How to Pick the Right Mover

The first thing you need to do when preparing to move is to determine how much you want to do yourself -- everything, nothing or somewhere in between. Your budget and desire to save some money will likely impact your decision. When selecting a moving company, make sure to ask friends and family for suggestions. Whatever you do, don't simply go with the lowest bid. If the price seems too good to be true, it probably is. Always ask for (and check!) references before selecting the moving company that is going to help you move. Quick calls to your local Better Business Bureau and State Moving & Storage Association will also be well worth your while.

Terms Commonly Used in Moving Estimates

Good planning will help reduce the stress of your move. Choosing a mover wisely, knowing your rights and understanding moving terminology can save you time and money.

TERMS COMMONLY USED IN MOVING ESTIMATES:

Extra Labor and Waiting Time: Charges for extra workers you request on the job, such as "maid" service, accessing attics/crawl spaces, holding the truck because you are not ready for delivery, etc.

Fuel Surcharge: Percentage adjustment to compensate mover for higher fuel costs.

Overtime Loading and Unloading: For work on weekends, holidays and between 5 p.m. and 8 a.m. on weekdays.

Packing and Unpacking: These charges are based on the shipment's weight and include containers the mover provides, with the exception of specially constructed crates for fragile items. With full-service packing, the mover packs most or all of your shipment. With custom packing, the mover packs only what you designate. Most full-value-replacement insurance does not cover what you pack yourself.

P…

Serial Movers: Always on the Move

Moving is stressful so most people move as seldom as possible. Other people seem to always be moving. Why? Some crave excitement ... a new neighborhood to explore. Others are re-enacting stressful childhoods or simply looking for a fresh start. Some are just looking for the right "fit". Whatever the reason, these "serial movers" are growing in number ... leading to numerous theories on what motivates their peripatetic ways.

Weakening Real Estate Environment?

Most residential moves take place between Memorial Day and Labor Day. So - amid talk of a weakening real estate environment - how is this moving season shaping up? In New York City, apartment sales are holding their own but there are some troubling signs. Recent activity shows an annualized 5% to 10% gain in both transactions and apartment prices. Good, right? Yes, but not compared with a 25% increase in both areas in the same quarter last year. Also, apartments are taking longer to sell (with averages up to 130-140 days compared to 90-100 days in 2004-2005) and the number of listings have ballooned (6,900 co-ops and condos on the market versus 4,300 a year ago). Sound like a good time to buy? Perhaps, but consider that average apartment prices in New York City have remained roughly the same: $423,659 for a studio; $700,201 for a one bedroom; $1,491,060 for two bedrooms; $3,295,963 for three bedrooms, and $7,175,170 for four bedrooms!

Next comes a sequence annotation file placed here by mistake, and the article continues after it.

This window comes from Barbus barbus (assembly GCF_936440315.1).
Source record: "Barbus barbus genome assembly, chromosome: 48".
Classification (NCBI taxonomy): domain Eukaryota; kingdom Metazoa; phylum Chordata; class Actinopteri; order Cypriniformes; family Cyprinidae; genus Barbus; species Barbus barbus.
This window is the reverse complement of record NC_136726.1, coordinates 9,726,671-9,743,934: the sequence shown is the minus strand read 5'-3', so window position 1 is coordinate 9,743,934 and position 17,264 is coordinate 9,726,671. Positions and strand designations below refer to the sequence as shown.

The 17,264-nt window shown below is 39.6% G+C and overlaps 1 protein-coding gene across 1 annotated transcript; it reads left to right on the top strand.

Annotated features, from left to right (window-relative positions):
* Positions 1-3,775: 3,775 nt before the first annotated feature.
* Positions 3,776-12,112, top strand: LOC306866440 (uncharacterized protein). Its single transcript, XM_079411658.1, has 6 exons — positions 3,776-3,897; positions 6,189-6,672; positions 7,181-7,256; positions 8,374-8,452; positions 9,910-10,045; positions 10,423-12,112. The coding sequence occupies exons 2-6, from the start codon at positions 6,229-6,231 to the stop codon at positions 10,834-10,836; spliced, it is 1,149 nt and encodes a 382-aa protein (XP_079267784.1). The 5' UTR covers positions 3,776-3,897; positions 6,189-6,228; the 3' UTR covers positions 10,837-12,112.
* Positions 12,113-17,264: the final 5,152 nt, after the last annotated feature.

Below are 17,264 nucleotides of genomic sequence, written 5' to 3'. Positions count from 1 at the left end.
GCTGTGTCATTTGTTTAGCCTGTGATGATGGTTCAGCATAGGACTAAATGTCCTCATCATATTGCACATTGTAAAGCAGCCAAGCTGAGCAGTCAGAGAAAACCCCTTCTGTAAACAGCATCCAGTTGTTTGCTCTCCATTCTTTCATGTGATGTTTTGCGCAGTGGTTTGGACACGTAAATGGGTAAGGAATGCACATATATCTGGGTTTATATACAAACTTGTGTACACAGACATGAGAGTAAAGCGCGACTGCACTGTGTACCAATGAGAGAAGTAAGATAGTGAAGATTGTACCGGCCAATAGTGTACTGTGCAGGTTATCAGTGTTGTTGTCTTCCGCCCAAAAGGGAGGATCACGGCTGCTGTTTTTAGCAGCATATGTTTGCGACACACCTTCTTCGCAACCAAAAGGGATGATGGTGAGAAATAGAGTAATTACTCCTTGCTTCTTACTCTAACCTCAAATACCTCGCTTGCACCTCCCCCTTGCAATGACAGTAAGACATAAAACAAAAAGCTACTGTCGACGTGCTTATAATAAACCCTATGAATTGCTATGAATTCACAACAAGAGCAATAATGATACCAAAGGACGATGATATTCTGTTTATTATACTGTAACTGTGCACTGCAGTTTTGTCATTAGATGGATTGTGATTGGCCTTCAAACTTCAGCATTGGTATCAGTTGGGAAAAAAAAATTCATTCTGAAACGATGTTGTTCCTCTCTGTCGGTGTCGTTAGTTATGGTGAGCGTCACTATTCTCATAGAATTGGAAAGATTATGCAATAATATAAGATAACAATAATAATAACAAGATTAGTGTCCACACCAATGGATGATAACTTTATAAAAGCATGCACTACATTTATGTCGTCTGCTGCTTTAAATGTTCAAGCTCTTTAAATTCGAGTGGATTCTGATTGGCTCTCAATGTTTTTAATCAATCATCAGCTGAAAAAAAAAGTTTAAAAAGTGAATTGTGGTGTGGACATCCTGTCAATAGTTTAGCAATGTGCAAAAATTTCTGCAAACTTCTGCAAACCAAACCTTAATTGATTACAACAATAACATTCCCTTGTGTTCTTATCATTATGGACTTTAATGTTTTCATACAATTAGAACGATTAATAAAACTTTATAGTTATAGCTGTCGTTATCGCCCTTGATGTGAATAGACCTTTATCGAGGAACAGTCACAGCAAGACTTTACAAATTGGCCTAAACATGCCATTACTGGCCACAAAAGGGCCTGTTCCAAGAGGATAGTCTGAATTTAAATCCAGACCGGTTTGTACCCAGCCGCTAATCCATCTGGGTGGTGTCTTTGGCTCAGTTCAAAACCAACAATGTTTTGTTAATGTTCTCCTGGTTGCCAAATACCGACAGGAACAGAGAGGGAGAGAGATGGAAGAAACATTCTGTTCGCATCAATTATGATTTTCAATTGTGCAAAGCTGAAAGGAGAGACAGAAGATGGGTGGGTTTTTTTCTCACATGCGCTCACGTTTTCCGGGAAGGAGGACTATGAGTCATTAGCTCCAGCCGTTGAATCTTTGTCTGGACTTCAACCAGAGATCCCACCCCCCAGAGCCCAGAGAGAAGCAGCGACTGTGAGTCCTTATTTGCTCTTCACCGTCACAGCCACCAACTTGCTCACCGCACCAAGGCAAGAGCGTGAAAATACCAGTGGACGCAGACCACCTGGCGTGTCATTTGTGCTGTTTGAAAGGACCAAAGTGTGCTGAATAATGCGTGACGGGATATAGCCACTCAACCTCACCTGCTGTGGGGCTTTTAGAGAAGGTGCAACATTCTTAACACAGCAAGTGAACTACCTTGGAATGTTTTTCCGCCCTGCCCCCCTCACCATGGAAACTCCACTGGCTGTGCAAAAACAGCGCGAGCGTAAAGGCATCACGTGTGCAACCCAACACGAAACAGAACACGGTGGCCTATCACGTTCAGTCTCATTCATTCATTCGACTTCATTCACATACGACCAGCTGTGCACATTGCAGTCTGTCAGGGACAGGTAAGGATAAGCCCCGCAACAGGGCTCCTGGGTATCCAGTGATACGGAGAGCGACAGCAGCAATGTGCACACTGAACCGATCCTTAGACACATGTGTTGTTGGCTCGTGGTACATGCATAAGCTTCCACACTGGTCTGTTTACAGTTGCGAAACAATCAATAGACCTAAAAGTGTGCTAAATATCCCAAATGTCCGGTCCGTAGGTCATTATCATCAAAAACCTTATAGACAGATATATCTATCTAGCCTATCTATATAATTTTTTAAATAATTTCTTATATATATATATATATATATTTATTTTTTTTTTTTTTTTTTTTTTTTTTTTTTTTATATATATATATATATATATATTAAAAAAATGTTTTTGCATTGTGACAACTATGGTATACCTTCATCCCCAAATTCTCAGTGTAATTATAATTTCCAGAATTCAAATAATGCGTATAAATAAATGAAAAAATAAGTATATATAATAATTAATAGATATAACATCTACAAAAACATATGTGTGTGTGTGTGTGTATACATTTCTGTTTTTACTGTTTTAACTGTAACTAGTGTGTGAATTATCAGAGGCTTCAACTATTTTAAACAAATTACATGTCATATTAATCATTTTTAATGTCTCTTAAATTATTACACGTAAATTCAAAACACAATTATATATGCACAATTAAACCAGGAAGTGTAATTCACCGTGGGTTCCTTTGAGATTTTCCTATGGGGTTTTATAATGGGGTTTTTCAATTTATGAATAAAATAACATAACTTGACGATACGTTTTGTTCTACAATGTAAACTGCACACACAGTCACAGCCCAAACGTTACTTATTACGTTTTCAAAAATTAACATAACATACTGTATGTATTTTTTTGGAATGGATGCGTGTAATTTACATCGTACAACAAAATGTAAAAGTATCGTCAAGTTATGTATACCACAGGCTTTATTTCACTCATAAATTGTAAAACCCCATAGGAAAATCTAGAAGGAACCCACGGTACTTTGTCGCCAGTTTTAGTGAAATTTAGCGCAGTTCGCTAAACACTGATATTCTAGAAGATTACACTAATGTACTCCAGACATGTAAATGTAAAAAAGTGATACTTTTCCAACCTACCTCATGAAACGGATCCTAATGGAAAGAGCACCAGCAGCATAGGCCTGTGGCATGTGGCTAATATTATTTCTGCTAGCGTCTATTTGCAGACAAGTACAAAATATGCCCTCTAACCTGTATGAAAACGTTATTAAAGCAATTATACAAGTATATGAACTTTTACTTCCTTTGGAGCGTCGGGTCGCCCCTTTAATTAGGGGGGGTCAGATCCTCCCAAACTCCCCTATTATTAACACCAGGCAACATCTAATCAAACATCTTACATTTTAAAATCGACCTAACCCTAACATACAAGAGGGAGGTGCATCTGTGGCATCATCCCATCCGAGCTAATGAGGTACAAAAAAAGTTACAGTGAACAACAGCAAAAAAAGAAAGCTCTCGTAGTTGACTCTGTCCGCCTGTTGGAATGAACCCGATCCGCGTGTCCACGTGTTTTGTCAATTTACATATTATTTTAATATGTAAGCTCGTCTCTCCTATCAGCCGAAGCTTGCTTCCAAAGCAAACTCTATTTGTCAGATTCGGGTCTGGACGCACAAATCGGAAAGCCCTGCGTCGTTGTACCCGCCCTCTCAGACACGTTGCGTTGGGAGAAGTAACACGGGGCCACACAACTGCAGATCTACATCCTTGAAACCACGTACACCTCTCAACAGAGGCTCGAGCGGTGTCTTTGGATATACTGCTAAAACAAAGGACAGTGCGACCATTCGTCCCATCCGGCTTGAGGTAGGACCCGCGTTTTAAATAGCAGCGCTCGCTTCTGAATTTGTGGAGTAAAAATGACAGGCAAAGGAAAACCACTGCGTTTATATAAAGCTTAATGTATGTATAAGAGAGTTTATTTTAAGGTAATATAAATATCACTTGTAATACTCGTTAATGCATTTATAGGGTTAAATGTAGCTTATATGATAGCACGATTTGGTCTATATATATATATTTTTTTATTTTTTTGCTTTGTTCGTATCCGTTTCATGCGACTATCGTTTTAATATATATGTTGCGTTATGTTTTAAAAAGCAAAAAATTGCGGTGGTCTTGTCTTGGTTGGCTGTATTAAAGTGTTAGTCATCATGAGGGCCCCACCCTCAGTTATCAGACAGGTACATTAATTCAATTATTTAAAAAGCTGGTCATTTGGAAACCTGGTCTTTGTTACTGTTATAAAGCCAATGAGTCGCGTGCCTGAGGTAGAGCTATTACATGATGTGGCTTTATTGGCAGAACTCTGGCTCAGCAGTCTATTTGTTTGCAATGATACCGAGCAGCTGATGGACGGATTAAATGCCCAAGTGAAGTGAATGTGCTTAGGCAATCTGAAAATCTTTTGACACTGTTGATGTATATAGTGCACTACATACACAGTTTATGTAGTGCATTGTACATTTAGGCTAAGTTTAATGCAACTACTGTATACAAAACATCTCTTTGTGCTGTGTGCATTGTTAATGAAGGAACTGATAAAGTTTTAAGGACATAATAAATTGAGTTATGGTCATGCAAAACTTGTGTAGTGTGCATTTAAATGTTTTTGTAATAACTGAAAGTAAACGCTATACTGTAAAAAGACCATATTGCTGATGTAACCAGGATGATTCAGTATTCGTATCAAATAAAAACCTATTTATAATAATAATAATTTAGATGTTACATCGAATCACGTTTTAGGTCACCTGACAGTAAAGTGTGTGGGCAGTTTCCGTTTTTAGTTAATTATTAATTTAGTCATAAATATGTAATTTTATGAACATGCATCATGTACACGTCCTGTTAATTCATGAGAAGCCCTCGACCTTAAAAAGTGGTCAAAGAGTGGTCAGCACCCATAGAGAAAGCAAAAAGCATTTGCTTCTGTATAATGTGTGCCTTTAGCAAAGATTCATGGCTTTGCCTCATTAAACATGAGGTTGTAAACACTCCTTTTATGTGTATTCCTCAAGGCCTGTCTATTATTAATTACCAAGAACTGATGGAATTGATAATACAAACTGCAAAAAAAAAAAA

Moving Tips from the AMSA

The weather's getting better which means ... moving season is here! Peak season for residential moves is between Memorial Day and Labor. With that in the mind, the American Moving and Storage Association ("AMSA") provides the following helpful packing and moving tips:

* Be available on all loading days. Movers will have questions.

* Accompany the driver as he prepares your inventory. Ask questions if you are unsure of the condition that the driver is noting.

* Carefully read and complete the Bill of Lading. This is the legal contract between you and the mover, treat it accordingly.

* Make sure you have copies of the Bill of Lading and Inventories before the driver leaves.

* Before the driver leaves do a final walk through the house checking all closets and storage areas to make sure nothing was missed.

* Provide the driver with contact information in case he needs to reach you during the course of the move.

* Acquire the driver's truck number, agency and contact information…

Tips to Cut the Stress of Moving

According to the Census Bureau, about 43 million people in the U.S. move each year ... and summer is the busiest season. No two ways about it -- moving is stressful. However, with adequate planning - and lots of deep breathing - you can make it less stressful. Mary Scott Tuck, director of transportation statistics at the American Moving and Storage Association, offers some basic suggestions when planning a move:
* Start packing early
* Move on a weekday (when banks, utilities and government offices are open)
* Keep in mind that the beginning and end of the month are the busiest times for movers
* Be available on both loading and delivery day -- the movers will have questions
* Don't schedule your house closing to occur on the same day as your moving day
* Get some rest
* Remember, no matter how prepared you are, things occasionally go wrong ... relax.

Real Estate Industry Impacted by Bloggers

The real estate marketplace has always been characterized by inefficiency and restricted information, but that's beginning to change thanks to ... blogging!

Blogs can offer an unfiltered look at a property, project or neighborhood and everything is fair game -- market gossip, innuendo, facts, opinion, etc.

Obviously, buyers and sellers still need to do their own due diligence, but they are increasingly going to the web to try and accumulate as much information as possible before making a buying or selling decision.

Protect Your Move

In Feb. 2005, a partnership between Federal, State and local government, consumer groups, and the moving industry was formed with the goal of preventing moving fraud. The partnership - the first of its kind - seeks to educate consumers and improve the coordination among government and industry partners. Check out ProtectYourMove.gov for a vast collection of Federal, State and local resources to help plan a successful move.